But presently I am also engaged, in writing, and podcasting, so as to have a limited level of outreach. I am not trying to spread my ideas to conventional people living in cities who value entertainment and comfort, since I think that those people are presently unreachable. But within the wider radical space I try to put out ideas that might be of interest and value to people who are dissatisfied with previous frameworks and are looking for useful new ideas. I am also looking for people that are sufficiently like-minded that they might one day become my friends, and then eventually maybe even want to be part of a kinship group that actually takes the big step of founding a consentient community to put our ideas into daily practice.

In particular, I engage in critical conversations with anarchists, since disaffected and disillusioned anarchists have proven to be just the kinds of people who are most interested in having dialogue and listening to the ideas that I am putting forward (I know this from experience, having looked in many other places). Likewise, I also find that the ideas that I have been exposed to by communicating with these people, have been useful to me. So far, only only a small proportion of anarchists seem open to anti-civ ideas, but in absolute numbers, I have a dozen or so valuable acquaintances since I started communicating with the anarchist world about two years ago. By the way, if all anarchists held to the definition of anarchism that you gave in your interview with Jensen, I would contemplate making use of the label. But let’s be fair, the overwhelming majority don’t. This is just one of the many reasons why the world of ‘anarchism’ as a whole is so horrible to me, and so problematic. If you wish to understand this any more, I have written at length about my reasons for seeing most anarchists as being on a completely different trajectory to myself.

In fact, the distinction that I make between pro-civ and anti-civ thinkers, also means that I don’t consider the pro-civ mob to ‘be’ radical in any meaningful sense. I speak of them in a similar way to how you spoke about me, but with better cause. I mean, as a prominent ‘post-left’ anarchist, you don’t need me to point out how ridiculous it is to describe wanting control of factories as ‘radical’? What is radical about the standard knee-jerk response to the serious question of ‘who will go into the mines’: that of ‘we’ll send robots in there’ ?

You commented on AR that lots of anarchists were paying lip service to anti-civ thought. I agree that this is partly true, but conclude from it that such people are just full of shit and not worth considering. I’m able to make this distinction by examining their writings and comments more broadly. That you’d concluded that I’m full of shit tells me there is a better chance that you haven’t figured out where I’m coming from, than the likelihood that I am actually full of shit. I also think that this number of pretenders is smaller than you might think. I would estimate that pro-civ types outnumber genuine anti-civ types by at least 10 to 1, even in ‘post-left’ anarchist circles.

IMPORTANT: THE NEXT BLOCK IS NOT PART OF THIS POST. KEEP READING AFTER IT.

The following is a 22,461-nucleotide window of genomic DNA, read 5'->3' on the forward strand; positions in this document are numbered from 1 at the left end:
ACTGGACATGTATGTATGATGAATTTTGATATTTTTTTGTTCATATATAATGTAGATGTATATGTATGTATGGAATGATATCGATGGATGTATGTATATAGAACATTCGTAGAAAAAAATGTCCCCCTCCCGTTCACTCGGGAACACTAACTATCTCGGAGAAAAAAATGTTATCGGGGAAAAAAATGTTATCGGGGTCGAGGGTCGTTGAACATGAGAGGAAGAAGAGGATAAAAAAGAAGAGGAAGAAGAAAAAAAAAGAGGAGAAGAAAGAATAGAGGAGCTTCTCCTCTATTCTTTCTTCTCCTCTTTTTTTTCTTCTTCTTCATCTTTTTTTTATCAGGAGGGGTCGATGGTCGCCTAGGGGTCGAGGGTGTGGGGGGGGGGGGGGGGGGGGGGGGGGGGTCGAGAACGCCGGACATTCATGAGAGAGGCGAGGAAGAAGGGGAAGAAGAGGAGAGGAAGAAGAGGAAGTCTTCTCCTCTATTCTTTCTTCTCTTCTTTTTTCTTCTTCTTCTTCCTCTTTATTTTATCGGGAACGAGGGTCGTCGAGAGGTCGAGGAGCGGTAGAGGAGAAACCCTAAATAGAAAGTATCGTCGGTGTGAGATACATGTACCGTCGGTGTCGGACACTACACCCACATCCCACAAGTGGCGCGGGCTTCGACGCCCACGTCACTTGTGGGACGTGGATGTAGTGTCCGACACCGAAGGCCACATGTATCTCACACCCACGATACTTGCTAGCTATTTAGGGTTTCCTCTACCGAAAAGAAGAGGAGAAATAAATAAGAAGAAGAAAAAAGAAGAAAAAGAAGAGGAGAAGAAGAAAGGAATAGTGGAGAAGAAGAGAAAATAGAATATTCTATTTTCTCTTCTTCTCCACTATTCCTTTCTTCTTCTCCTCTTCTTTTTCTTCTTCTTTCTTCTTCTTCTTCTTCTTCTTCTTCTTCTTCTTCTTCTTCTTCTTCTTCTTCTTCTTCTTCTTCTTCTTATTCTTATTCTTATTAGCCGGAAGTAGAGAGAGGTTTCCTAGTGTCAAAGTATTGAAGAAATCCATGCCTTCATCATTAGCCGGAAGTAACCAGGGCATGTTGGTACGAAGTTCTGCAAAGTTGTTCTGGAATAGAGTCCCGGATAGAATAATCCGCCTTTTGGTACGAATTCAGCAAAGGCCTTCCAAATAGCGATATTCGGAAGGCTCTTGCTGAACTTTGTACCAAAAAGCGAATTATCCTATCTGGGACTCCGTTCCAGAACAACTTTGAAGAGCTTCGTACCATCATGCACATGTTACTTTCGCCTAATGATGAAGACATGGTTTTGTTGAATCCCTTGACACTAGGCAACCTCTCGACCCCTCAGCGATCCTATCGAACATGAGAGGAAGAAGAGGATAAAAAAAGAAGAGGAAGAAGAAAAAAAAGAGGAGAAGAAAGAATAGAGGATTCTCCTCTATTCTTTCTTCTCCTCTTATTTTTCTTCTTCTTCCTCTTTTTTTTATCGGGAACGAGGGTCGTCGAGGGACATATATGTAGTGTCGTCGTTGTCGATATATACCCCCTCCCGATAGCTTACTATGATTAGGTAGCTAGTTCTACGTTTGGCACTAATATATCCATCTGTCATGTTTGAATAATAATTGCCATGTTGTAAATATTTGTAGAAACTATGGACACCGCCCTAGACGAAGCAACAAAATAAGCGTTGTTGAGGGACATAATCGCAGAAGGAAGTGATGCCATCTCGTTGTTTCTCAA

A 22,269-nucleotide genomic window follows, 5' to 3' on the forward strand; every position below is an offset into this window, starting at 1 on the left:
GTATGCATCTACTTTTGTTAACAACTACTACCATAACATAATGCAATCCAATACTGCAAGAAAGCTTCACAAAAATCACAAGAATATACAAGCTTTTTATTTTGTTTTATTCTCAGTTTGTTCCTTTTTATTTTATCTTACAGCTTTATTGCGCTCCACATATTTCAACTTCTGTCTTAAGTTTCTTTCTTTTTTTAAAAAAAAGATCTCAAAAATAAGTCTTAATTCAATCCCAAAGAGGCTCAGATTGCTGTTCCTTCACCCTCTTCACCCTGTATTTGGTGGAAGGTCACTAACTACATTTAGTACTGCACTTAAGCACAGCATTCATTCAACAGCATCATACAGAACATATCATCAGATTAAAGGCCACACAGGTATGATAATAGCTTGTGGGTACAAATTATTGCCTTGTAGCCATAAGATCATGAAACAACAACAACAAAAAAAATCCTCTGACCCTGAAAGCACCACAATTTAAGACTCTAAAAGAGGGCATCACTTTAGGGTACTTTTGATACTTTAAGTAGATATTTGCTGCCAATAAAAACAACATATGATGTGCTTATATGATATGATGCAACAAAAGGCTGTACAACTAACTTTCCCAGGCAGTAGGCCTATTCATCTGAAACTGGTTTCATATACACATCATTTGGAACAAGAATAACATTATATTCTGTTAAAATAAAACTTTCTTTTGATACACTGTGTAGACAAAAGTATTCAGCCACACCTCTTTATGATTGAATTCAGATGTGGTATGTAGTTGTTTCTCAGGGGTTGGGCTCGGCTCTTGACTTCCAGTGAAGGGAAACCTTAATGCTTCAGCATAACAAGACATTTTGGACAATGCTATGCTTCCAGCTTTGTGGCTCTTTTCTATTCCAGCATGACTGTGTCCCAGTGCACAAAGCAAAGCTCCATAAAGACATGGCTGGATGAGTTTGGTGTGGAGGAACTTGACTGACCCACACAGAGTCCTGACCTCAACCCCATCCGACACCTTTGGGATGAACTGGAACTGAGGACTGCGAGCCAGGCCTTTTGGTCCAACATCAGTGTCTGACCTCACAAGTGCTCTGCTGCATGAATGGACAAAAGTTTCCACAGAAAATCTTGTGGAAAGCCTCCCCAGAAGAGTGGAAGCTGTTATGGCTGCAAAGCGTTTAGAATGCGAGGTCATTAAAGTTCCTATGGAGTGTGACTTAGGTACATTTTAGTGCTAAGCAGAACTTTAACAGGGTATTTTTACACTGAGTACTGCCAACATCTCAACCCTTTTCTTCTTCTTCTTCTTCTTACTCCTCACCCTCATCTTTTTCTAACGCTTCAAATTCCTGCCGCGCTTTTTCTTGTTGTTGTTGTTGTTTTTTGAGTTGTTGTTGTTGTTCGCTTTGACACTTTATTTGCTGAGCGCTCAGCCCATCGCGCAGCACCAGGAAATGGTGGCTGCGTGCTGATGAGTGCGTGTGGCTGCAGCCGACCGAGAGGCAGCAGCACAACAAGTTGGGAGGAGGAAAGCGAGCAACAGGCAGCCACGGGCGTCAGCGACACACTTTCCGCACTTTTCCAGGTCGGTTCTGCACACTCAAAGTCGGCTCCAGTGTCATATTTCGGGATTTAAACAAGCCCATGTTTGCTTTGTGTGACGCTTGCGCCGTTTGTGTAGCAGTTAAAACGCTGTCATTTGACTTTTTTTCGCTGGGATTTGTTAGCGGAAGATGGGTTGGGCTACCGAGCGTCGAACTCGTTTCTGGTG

You have also equated anti-primitivism with ‘not thinking there has to be a future primitive’, as if criticism of AP entailed the latter. Now, I think there must and shall be a future primitive at some point, because of the undeniable facts of sustainability alone, but that doesn’t mean to say that there aren’t small problems with AP that I want to address. You even made an even more bold claim, that if someone ‘doesn’t want the grid’ then they must be a primitivist. Is this for real your genuine definition? Do you not understand how there are things that have been written by you and Tucker than others might want to argue, without being smeared as pro-civ or “anti-primitivist” ? Please, don’t take out your frustration with the dilettantes and poseurs on those people that are legitimately anti-civ and with whom you might have meaningful dialogue. For me then, to be anti-civ is to be anti-work, anti-technology, and above all, anti-society, and I am all those things. But I’m more pro my values than I am anti anything. Work is the theft of life, and I am pro-life. Technology is mediation, and I am pro-directness. Society is the normalization of dishonesty, and I am pro-honest, and pro-community.

Do you then see yet how strange it is for me to hear you describe me as “not even remotely anticivilization”? Or do you still stick to what you said? If so, do you have anything to actually offer as evidence besides your own short-sighted and cursory remarks? You know, I hate to dwell in the negative, but it is perhaps an unavoidable theme of this letter that some of your behavior suggest that sometimes, you seem to sometimes find reasonable argumentation like a bit too much hard work. As another example of this (more will come later), you describe me as ‘post-modern’ for wanting to say that the distinction between natural and artificial is not always helpful. But that’s not an argument. Could you offer, as a rejoinder, an explanation of why you think otherwise? If you don’t want to attract further criticism, then responding to arguments people have made rather than just blithely caricaturing them, is in your interest, I would say.